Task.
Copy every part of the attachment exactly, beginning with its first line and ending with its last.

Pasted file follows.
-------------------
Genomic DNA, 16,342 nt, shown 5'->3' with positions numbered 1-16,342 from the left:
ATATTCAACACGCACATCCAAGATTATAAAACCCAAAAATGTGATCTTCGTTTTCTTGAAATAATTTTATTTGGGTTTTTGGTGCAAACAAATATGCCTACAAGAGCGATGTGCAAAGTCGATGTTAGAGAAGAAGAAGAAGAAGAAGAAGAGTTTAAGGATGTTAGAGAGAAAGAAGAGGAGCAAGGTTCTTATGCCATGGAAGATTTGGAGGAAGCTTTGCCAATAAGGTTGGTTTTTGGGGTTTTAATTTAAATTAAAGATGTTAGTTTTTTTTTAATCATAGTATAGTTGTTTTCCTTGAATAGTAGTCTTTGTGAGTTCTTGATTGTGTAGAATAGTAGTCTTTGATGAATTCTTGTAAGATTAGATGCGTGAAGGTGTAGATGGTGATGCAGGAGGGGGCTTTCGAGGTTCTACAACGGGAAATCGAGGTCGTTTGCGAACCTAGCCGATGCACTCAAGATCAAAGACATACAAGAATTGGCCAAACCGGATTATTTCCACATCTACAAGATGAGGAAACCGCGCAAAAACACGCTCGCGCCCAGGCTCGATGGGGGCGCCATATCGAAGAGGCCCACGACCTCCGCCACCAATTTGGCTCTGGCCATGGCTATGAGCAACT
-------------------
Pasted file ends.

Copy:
Genomic DNA, 16,342 nt, shown 5'->3' with positions numbered 1-16,342 from the left:
ATATTCAACACGCACATCCAAGATTATAAAACCCAAAAATGTGATCTTCGTTTTCTTGAAATAATTTTATTTGGGTTTTTGGTGCAAACAAATATGCCTACAAGAGCGATGTGCAAAGTCGATGTTAGAGAAGAAGAAGAAGAAGAAGAAGAGTTTAAGGATGTTAGAGAGAAAGAAGAGGAGCAAGGTTCTTATGCCATGGAAGATTTGGAGGAAGCTTTGCCAATAAGGTTGGTTTTTGGGGTTTTAATTTAAATTAAAGATGTTAGTTTTTTTTTAATCATAGTATAGTTGTTTTCCTTGAATAGTAGTCTTTGTGAGTTCTTGATTGTGTAGAATAGTAGTCTTTGATGAATTCTTGTAAGATTAGATGCGTGAAGGTGTAGATGGTGATGCAGGAGGGGGCTTTCGAGGTTCTACAACGGGAAATCGAGGTCGTTTGCGAACCTAGCCGATGCACTCAAGATCAAAGACATACAAGAATTGGCCAAACCGGATTATTTCCACATCTACAAGATGAGGAAACCGCGCAAAAACACGCTCGCGCCCAGGCTCGATGGGGGCGCCATATCGAAGAGGCCCACGACCTCCGCCACCAATTTGGCTCTGGCCATGGCTATGAGCAACT